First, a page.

The floods in 2015 meant that she lost a majority of crops in the Navarai season (December to January). “Since then, it has been a downward spiral,” she says. While she managed to cultivate around 10 of her 23 acres of land for the Samba season (August), by the end of 2016 the lack of rainfall meant that she had to leave her lands fallow. “It felt strange. I fought to bring water to the farmers around me, and I have no water to cultivate my own lands,” she says.

In the last few years, after her daughter died of cancer, Ranganayaki decided to switch to organic farming. “I find some peace in the practice, but now that my lands have been lying mostly fallow for almost a year, I am now looking to find different ways to replenish the water,” she says.

Sowing hopes, reaping losses
A farmer not by choice, but by circumstances, Ranganayaki lists her profits and losses.

As rains elude, farmers reel under financial burden
Loss estimate: There was no sowing since 2016, so no actual loss, only the loss of income from the land lying fallow.
Loan: She has a loan of around Rs 3 lakh and pays back around Rs 7,500 per month.
Irrigation: In 2003 before the canal was desilted, she spent Rs 2 lakh on a borewell, and some money to clean the canal. These are her one-time expenses for water
    The farm crisis in Tamil Nadu this year
  • In January 2017, CM O Panneerselvam declared a drought in all 32 districts of the state.
  • There was an average of 60% deficit in rainfall from the north-east monsoon in 2016.
  • Cuddalore district suffered an 80% deficit in rainfall.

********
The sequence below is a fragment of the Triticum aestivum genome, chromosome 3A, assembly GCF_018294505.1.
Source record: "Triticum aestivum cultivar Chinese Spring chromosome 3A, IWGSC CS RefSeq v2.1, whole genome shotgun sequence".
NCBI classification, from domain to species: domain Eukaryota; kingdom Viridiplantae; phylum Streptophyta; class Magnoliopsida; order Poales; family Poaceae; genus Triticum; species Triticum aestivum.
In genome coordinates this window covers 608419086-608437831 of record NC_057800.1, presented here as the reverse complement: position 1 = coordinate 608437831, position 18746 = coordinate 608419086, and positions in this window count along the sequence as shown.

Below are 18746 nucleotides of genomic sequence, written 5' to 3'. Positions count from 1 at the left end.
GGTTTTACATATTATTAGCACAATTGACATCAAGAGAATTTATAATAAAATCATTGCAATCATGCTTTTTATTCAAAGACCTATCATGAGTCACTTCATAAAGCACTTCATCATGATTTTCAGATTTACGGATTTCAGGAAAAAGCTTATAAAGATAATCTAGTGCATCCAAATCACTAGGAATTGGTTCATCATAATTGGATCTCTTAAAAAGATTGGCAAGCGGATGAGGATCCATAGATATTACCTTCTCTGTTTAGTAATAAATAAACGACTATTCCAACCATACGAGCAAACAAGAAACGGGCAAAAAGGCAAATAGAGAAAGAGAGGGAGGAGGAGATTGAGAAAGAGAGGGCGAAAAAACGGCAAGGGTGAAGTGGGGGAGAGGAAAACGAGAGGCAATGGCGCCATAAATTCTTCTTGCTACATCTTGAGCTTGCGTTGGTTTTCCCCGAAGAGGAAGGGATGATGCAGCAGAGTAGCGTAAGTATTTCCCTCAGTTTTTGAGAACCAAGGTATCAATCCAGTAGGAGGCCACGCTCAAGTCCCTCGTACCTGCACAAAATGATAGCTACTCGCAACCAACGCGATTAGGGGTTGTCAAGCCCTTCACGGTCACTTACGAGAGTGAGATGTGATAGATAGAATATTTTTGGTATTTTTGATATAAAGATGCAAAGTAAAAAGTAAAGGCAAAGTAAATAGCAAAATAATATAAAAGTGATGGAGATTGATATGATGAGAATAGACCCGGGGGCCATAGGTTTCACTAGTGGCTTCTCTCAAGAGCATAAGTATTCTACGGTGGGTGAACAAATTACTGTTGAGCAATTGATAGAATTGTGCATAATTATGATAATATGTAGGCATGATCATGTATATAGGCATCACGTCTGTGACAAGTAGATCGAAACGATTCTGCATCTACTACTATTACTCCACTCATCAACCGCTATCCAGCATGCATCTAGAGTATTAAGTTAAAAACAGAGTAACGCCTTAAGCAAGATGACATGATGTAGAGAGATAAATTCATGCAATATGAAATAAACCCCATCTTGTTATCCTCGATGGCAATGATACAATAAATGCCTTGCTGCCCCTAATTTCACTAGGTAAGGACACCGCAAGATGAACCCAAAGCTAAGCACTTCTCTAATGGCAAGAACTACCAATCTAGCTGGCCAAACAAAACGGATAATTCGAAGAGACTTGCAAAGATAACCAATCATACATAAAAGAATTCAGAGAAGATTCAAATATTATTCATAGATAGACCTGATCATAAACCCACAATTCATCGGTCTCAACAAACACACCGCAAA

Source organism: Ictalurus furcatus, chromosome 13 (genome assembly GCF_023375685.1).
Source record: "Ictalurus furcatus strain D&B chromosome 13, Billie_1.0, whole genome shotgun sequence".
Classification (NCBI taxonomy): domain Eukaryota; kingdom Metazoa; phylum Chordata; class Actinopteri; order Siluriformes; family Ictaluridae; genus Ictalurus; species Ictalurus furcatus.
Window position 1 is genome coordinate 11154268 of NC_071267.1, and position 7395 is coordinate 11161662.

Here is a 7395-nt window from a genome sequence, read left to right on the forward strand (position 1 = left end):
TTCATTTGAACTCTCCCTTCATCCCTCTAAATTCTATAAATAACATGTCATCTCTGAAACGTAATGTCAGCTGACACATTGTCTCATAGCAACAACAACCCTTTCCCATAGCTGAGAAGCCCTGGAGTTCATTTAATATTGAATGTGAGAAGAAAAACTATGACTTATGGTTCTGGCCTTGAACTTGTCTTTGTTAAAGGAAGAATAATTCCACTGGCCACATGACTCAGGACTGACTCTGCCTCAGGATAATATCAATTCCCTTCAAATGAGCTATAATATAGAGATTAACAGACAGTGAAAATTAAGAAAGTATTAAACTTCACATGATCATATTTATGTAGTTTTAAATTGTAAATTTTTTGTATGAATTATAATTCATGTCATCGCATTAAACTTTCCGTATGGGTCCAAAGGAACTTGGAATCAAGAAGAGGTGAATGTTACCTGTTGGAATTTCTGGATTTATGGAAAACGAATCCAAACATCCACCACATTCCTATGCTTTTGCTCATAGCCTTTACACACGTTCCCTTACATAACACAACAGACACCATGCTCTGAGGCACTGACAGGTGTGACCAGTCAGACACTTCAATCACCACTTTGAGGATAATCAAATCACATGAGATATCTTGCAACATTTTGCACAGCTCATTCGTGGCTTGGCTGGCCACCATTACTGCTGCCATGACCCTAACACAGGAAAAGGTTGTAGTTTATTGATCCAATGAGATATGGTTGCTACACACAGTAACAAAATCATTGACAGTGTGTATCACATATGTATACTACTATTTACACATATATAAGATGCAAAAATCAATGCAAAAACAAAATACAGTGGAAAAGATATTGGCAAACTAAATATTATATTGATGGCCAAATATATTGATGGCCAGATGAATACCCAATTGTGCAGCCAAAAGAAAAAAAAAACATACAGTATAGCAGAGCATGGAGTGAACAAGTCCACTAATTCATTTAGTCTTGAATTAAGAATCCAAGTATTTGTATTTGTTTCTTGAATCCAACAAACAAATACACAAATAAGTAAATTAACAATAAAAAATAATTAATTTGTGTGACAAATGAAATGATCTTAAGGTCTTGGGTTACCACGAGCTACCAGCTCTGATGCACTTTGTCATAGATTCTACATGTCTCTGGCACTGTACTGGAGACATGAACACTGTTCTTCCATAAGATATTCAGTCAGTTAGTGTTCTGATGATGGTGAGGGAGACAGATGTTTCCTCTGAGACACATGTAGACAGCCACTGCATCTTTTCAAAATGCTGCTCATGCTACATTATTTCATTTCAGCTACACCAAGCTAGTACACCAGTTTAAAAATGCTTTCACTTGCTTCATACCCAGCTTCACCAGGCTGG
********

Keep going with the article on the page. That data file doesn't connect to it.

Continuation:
• Out of 16,682 revenue villages in the state, 13,305 villages were identified as affected by drought.
  • The government announced that paddy farmers who had suffered 33% loss in crops will receive Rs 5,465 per acre, and Rs 7,287 per acre for long-term crops.
  • Farmers from TN protested for 100 days in New Delhi, calling off their agitation on April 24, demanding Centre’s intervention.

In 2016, she started a campaign to rid agricultural lands of the small Karuvelam tree (Prosopsis juliflora), a species native to South America and West Africa that was introduced to Tamil Nadu almost a half century ago as fuel wood, but which has now become an invasive weed.

“I met some agricultural scientists who explained how these thorny brushes absorbed a lot more water than regular crops. These bushes grow along many of the farmlands and villages, and when I realised that simply cutting them could help us save water, I started to raise awareness on the need to eliminate these plants. By the time the Madras High Court had ordered the uprooting of the Karuvelam trees [in 2015], the farms around the Raja canal had already got rid of them,” she says.

Now, Ranganayaki is working with the National Bank for Agriculture and Rural Development (NABARD) to help raise awareness on conservation of water in village tanks and canals. “I am working with farmers in my area, as well as near Chidambaram, to help identify the canals and understand why they are drying up so quickly,” she says. They are currently collecting data from the villagers to try and understand what can be done, so a suitable project can be undertaken.

While there is no water in most tanks and wells at present, Ranganayaki is hopeful that there will be a resolution to the problem soon. “I am sure that if the farmers and the government work together, we can find a solution to end the drought and help us continue farming for years to come,” she says confidently.

(Published in arrangements with GRIST Media)

This is Part 4 of our series, #BeingAFarmerNow. Part 1 focused on the new age farmers of Madhya Pradesh while Part 2 examined how big-ticket projects cheat farmers out of their land and Part 3 talked about how loan waivers are just be a temporary relief.

First Published: Jun 22, 2017 07:23 IST